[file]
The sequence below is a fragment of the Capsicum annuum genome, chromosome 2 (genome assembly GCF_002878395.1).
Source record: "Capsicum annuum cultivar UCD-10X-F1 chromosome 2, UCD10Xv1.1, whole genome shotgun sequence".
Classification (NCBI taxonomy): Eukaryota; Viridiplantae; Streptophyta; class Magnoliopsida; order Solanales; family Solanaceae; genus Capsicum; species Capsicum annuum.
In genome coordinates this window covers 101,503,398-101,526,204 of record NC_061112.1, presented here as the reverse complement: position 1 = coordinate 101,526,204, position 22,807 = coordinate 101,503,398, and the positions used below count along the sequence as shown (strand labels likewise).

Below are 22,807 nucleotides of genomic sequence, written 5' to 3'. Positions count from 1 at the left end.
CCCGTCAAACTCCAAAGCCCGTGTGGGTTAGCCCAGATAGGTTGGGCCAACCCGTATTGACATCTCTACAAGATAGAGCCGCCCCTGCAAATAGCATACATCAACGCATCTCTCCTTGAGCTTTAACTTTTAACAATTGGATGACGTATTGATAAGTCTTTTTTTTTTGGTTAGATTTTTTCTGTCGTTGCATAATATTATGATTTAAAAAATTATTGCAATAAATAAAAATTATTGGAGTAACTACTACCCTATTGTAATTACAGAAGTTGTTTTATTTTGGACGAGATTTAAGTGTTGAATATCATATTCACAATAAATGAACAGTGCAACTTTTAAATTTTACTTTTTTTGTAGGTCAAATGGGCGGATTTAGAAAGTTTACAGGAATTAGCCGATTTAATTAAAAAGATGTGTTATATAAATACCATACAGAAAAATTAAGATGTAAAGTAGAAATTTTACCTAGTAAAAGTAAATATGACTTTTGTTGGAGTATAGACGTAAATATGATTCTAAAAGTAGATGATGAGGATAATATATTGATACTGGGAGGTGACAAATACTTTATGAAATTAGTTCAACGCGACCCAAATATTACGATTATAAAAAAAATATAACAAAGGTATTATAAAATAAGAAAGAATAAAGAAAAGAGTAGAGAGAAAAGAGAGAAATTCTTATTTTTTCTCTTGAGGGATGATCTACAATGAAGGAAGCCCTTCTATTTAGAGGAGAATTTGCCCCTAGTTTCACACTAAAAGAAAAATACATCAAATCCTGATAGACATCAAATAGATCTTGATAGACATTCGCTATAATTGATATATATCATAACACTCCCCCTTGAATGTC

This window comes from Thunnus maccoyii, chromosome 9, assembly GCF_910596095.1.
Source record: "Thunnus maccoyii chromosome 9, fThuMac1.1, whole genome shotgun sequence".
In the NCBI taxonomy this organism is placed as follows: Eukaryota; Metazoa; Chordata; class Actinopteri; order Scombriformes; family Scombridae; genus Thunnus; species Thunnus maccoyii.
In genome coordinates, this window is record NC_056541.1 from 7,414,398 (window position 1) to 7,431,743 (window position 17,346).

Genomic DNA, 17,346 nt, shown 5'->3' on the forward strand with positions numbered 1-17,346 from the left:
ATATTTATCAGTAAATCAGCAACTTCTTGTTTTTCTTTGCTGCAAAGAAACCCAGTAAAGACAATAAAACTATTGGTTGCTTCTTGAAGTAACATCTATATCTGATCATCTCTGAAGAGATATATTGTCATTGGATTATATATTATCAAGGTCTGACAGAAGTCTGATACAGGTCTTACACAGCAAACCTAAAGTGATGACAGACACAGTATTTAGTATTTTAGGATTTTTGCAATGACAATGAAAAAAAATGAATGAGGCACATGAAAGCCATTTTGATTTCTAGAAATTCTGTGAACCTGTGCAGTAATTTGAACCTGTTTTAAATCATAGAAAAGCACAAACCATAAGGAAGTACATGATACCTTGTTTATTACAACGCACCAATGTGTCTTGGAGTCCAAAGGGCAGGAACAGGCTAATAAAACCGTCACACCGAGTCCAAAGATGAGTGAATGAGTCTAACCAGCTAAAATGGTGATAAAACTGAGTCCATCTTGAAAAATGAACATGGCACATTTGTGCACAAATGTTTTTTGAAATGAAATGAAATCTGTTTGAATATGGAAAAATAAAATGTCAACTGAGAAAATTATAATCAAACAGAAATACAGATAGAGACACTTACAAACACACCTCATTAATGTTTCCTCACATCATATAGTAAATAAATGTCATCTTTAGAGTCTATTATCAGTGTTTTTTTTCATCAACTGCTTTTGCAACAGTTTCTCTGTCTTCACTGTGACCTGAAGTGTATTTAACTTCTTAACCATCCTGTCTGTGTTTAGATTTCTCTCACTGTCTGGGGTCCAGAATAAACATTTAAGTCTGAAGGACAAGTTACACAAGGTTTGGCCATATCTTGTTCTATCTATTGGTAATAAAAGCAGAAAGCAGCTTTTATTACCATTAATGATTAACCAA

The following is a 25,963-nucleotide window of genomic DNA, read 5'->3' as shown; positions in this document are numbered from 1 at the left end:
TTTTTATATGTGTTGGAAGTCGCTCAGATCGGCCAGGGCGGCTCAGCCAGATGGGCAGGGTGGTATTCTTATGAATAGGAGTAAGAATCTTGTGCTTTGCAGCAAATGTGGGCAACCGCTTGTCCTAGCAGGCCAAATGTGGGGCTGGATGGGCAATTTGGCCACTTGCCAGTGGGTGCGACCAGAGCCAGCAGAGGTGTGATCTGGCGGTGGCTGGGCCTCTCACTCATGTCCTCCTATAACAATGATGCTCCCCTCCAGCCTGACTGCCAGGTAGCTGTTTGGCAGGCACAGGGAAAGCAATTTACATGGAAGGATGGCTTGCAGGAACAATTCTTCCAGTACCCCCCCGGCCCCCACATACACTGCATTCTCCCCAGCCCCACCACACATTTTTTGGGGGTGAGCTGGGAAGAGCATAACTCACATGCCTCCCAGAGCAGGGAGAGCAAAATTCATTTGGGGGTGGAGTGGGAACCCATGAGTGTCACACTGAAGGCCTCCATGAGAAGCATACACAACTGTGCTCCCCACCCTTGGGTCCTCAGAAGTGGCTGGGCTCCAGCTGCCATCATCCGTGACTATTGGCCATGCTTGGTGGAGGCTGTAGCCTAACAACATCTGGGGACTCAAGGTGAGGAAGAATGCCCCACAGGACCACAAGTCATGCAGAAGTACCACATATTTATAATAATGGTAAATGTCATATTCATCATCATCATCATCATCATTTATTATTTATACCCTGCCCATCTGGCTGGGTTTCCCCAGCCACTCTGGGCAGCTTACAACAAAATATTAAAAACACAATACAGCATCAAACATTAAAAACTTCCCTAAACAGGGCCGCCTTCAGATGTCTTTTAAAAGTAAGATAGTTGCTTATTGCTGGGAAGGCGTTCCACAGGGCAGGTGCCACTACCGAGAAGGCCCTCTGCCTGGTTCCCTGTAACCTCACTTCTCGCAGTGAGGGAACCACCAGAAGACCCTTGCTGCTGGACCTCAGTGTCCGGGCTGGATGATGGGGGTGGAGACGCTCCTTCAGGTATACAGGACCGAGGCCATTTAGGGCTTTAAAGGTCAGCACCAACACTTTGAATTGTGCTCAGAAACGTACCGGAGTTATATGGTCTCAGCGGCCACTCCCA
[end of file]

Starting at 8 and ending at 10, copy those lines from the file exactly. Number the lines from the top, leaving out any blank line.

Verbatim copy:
Source record: "Thunnus maccoyii chromosome 9, fThuMac1.1, whole genome shotgun sequence".
In the NCBI taxonomy this organism is placed as follows: Eukaryota; Metazoa; Chordata; class Actinopteri; order Scombriformes; family Scombridae; genus Thunnus; species Thunnus maccoyii.
In genome coordinates, this window is record NC_056541.1 from 7,414,398 (window position 1) to 7,431,743 (window position 17,346).